Master students complete thesesNyheter
During the last semester KTH students Eirini Zira and Arthur-Alexandre Mauriès conducted two master theses in Industrial Economics under the supervision of Associate Professor Kristina Nyström. The essays have now been approved and are now part of the Ratio programs Skills for growth.
Master’s degree project: The impact of public policies on skill mismatch: cross-country analysis in OECD economies, Arthur-Alexandre Mauriès (KTH 2016)
Governments aim at reducing skill mismatch because of the adverse effects that it can trigger at the individual and firm level as well as at the country level. Skill mismatch has been defined as a persistent phenomenon with long lasting cross-country differences (Mavromaras et al., 2013). This phenomenon could thus be explained by equivalent cross-country differences in national public policies. The purpose of this thesis is to test the impact of public policies on the probability of being skill mismatched across OECD countries. This thesis explores the recent OECD Survey of Adult Skills from the Programme for the International Assessment of Adult Competencies using an alternative measure of skill mismatch. Data for public policies come from a wide variety of sources. The results show that both policies targeted on firms (‘demand side of skills’) and policies dealing with the available workforce (‘supply side of skills’) can result in a reduction of skill mismatch levels. Regarding the demand side of skills, countries with smooth regulations on the firing of permanent employees, with efficient policies increasing the allocative efficiency and with a strong focus on entrepreneurship seem to experience lower levels of skill mismatch. For the case of the supply side of skills, housing policies efficient at increasing labour mobility together with a higher participation in lifelong learning and higher investments in active labour market programmes and education are expected to be associated with a reduction of skill mismatch.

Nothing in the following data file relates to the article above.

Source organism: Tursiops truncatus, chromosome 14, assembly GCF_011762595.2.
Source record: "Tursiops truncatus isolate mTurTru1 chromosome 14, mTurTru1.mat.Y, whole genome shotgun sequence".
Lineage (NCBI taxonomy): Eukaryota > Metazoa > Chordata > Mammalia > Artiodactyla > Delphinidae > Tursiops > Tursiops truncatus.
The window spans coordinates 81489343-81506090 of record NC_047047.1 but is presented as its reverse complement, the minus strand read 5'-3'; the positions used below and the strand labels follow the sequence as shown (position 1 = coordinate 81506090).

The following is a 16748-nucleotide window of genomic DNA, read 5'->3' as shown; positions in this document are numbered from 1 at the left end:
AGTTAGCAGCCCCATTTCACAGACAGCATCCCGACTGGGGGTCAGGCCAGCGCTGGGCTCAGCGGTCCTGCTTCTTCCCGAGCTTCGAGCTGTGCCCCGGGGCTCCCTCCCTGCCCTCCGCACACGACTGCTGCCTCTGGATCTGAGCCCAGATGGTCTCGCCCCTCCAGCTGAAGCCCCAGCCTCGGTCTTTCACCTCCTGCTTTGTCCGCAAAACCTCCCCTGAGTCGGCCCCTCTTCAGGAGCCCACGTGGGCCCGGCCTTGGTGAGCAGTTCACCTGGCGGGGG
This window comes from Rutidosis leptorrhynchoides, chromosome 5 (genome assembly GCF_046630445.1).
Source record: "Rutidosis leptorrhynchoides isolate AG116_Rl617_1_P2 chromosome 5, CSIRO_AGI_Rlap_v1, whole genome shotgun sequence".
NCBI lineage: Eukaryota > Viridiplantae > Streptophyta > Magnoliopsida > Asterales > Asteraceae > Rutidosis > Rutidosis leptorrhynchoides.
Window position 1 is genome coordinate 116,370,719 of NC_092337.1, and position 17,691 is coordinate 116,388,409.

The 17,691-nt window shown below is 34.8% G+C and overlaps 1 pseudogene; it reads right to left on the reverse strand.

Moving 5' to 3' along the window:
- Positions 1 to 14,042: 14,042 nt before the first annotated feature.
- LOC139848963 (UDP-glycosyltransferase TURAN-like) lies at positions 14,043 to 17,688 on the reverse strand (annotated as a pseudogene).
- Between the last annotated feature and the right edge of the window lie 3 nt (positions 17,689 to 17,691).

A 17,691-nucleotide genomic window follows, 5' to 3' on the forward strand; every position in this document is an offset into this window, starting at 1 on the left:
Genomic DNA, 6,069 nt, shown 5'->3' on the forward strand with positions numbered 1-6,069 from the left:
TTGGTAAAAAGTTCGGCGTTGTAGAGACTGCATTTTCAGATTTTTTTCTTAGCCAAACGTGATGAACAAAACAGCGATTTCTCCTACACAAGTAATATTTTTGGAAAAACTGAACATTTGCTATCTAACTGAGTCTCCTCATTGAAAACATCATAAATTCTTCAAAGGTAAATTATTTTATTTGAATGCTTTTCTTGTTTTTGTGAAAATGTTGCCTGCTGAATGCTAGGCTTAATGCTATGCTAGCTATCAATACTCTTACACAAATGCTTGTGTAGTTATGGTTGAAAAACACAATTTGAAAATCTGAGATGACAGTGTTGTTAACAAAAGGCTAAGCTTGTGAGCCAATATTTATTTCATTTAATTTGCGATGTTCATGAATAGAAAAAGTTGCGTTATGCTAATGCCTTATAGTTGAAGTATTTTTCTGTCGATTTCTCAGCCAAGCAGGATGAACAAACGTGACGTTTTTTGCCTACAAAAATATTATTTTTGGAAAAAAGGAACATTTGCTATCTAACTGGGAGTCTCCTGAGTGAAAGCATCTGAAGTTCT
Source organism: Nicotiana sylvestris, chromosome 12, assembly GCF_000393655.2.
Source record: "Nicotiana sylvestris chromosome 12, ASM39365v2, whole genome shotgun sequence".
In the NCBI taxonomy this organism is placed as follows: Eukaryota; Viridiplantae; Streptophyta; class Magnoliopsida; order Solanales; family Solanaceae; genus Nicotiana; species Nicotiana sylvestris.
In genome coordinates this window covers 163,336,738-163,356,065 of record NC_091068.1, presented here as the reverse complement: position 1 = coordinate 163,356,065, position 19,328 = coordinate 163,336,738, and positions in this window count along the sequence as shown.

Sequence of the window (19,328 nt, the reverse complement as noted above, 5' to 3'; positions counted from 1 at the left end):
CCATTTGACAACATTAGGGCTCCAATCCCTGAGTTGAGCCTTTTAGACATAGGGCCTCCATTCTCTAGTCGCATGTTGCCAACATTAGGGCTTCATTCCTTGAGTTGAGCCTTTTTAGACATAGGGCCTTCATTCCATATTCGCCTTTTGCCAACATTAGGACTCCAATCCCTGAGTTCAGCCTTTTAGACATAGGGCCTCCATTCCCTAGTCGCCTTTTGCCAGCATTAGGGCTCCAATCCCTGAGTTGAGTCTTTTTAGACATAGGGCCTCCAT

Master’s degree project: The Impact of Skill Mismatch on Aggregate Productivity: cross-country analysis in OECD economies, Eirini Zira (KTH 2016)
Abstract: The present study explores the relationship between skill mismatch in two main categories, numeracy and literacy, and aggregate productivity as derived from a decomposition of productivity into within-firm productivity and allocative efficiency. Skill mismatch is considered a rather persistent phenomenon with long lasting effects in various aspects. In the analysis covered, OECD Survey of Adult Skills (PIAAC) database was employed for the aggregated indicators of skill mismatch while productivity was measured using ORBIS commercial database. The key findings reveal a strong and negative relationship between skill mismatch in numeracy and productivity, which stems from a negative relationship between the same category and the within-firm labor productivity. Under-skilling in numeracy exhibits a negative effect on productivity while over-skilling seems not to be related in the current specification. Based on the relationship between competition and productivity, market power is used to control for the competition in different sectors. The results suggest that higher market share translates to higher productivity and the relationship is statistically significant.